Comment


    • #3
      Snead is saying the right things, but at the end of the day it's about winning. On the heels of five consecutive losing seasons under his watch, he's been given a 6th season- an almost-unheard of act- in the name of maintaining some continuity within the organization after the firing of Jeff Fisher. There now has to be an immediate return in the form of major improvement from Goff and productivity from this year's draft picks. And we also must see marked upgrades at both the receiver and offensive line positions.

      Snead also finds himself in the position of having his kite strings tied to a 31 year old first-time head coach. And while McVay will initially be given great leeway to right the ship, Snead will justifiably be given much less if the Rams falter this season in multiple key spots. At this point as a fan, I am totally devoid of sympathy or patience for any player, coach or team official who can't get it done. Enough is enough; I demand a winner!

      Comment


      • #4
        Yeah, wonderful, I'm touched. Its great that you and Sean get along.

        Now get the Aaron Donald contract extension done and give Trumaine Johnson a deal too, so he's not getting the highest salary of any CB in the league. You were thankfully able to unload Greg Robinson creating some cap space so get those 2 things done. You owe it to us after giving Tavon Austin too much money.

        Go Rams!

        Comment

        Related Topics

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        • MauiRam
          Les Snead knows his role as general manager, & the NFL draft will help define it
          by MauiRam
          By Gary Klein

          The gleaming white, high-tech stationary bike sits just to the right of the desk in Les Snead’s office, across the room from a wall-mounted television monitor and next to a large whiteboard.

          With an iPad perched atop the bike’s black handlebars, and a water bottle nestled just below it, the Rams general manager can multitask while spinning.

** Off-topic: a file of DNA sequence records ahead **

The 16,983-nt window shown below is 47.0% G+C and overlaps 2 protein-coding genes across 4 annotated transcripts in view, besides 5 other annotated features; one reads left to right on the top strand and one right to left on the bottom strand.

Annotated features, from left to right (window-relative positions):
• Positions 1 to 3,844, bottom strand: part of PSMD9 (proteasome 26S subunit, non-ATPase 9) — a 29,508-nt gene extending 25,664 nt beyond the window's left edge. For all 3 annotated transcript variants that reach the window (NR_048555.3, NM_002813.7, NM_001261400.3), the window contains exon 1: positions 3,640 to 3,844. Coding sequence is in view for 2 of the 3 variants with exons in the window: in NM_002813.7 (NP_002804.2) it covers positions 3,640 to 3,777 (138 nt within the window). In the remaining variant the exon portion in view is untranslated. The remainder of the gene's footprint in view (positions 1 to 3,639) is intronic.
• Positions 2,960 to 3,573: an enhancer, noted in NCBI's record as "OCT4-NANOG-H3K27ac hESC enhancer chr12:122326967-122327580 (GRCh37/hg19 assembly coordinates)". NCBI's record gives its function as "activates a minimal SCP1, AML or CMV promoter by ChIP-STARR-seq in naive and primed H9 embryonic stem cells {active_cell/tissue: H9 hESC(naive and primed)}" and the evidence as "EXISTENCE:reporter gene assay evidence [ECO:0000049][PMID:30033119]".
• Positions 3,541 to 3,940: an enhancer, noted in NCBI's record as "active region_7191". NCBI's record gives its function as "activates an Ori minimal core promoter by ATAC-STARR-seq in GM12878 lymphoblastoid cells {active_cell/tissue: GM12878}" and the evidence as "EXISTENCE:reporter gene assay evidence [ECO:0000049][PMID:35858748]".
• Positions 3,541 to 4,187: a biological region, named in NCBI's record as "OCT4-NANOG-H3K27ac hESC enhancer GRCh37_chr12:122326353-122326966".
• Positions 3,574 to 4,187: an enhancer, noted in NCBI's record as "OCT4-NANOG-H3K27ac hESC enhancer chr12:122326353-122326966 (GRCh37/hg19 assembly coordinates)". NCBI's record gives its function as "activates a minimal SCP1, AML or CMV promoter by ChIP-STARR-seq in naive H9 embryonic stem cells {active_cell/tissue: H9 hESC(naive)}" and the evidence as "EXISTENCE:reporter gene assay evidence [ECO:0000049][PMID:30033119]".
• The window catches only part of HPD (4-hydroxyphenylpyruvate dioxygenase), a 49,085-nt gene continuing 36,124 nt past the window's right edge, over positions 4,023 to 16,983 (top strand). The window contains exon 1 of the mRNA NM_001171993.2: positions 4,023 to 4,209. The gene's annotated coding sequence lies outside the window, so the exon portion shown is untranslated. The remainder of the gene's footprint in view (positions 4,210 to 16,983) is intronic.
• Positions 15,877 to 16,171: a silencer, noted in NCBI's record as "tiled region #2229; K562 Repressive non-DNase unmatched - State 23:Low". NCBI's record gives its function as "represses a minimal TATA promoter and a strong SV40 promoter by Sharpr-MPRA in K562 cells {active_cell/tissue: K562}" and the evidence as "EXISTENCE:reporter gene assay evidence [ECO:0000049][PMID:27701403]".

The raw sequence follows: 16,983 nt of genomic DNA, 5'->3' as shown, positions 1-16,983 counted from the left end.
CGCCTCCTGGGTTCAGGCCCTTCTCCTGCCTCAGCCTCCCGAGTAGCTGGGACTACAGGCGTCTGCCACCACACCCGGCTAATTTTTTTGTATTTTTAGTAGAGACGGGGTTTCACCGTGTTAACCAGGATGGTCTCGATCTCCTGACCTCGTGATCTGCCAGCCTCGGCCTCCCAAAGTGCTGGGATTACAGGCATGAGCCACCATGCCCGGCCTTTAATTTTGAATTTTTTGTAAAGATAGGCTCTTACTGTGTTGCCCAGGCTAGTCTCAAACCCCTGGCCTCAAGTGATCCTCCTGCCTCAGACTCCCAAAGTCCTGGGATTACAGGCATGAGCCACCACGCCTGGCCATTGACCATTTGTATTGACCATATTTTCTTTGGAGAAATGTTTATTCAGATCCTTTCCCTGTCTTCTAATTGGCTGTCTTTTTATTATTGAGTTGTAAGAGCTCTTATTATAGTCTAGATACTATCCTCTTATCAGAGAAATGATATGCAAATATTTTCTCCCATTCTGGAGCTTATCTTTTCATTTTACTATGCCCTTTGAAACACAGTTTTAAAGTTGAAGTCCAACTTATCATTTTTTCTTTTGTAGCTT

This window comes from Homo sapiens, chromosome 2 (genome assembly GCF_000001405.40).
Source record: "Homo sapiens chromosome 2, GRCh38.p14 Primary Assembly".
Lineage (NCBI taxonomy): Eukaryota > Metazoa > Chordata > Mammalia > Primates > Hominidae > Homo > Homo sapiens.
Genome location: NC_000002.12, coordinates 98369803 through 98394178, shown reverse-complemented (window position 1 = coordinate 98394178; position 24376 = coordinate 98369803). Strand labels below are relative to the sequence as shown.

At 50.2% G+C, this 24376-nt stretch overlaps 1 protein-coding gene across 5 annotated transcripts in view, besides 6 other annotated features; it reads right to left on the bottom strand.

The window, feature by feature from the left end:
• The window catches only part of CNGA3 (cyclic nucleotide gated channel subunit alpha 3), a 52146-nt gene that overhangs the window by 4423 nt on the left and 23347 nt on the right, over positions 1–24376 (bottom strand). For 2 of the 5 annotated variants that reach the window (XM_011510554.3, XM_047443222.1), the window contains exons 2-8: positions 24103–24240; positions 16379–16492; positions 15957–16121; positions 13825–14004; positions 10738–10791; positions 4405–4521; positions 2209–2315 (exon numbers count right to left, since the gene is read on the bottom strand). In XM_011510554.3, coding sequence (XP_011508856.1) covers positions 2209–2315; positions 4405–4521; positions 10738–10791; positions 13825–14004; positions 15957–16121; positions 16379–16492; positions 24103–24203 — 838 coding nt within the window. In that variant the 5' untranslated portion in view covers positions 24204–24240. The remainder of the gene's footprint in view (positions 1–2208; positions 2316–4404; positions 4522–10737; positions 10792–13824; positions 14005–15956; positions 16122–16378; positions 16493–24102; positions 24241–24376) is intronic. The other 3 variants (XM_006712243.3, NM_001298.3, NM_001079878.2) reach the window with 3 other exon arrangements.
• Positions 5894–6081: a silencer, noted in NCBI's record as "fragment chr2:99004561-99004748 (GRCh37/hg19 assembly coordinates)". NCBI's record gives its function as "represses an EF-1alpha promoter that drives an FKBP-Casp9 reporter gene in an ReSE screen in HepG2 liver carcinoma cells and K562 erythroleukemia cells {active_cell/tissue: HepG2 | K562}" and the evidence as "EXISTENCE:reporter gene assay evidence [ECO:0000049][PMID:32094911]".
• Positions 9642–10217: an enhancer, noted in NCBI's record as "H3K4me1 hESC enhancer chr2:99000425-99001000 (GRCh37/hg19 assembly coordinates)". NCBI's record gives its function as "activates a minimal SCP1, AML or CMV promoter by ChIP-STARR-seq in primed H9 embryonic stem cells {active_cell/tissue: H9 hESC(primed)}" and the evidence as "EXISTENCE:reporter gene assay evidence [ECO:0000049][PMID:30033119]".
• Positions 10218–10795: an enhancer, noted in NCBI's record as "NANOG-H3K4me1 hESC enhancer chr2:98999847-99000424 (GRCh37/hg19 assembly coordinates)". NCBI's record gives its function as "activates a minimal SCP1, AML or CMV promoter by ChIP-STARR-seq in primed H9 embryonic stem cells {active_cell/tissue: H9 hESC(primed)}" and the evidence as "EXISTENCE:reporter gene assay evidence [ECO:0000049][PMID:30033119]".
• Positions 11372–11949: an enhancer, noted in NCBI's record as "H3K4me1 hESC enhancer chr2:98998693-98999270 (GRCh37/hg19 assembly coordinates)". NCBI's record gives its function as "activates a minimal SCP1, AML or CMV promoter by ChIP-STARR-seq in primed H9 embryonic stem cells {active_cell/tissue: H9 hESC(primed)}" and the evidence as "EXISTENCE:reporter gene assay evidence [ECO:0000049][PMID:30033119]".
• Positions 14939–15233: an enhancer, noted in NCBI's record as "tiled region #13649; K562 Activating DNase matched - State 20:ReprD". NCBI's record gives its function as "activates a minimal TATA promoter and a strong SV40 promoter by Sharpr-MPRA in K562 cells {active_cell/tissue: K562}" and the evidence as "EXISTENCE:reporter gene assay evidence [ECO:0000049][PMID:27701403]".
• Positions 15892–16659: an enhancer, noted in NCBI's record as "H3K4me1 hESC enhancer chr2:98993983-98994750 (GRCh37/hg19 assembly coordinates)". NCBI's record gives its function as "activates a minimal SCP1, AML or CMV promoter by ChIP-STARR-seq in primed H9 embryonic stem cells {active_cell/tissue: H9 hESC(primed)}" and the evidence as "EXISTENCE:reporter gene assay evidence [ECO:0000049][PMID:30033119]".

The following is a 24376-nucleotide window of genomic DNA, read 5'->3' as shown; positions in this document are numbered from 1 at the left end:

He says he watches video of the team and of draft prospects. He catches up on email. Sometimes, the exercise just clears his mind.

          “When you’re on it, your mind gets away,” he says, nodding toward the Schwinn. “That’s where some of your big-picture thoughts come into play.”

          Since the end of the Rams’ 4-12 season — which continued a 13-year playoff drought — Snead has been preparing for next week’s draft.

          This will be his sixth with the Rams, the first with new Coach Sean McVay and the first without former coach Jeff Fisher.

          Snead, like Fisher, received a two-year contract extension before last season. And he survived the aftermath of Fisher’s December firing.

          So a strong draft performance would seemingly protect his status.

          But when asked whether he feels pressure or thinks his job is on the line with this draft, he says he simply plays a role in a collective effort.

          “In our business, [pressure] implies there’s some sort of distress level,” he says, adding, “There’s no distress.

          “This is a ‘we’ thing. This isn’t singles tennis. … There’s an urgent determination and drive to get this thing to where we all want it to be, and the draft is a key component.”

          In the weeks leading up to last year’s draft, Snead made a blockbuster trade with the Tennessee Titans that enabled the Rams to move from No. 15 to No. 1 and select former California quarterback Jared Goff.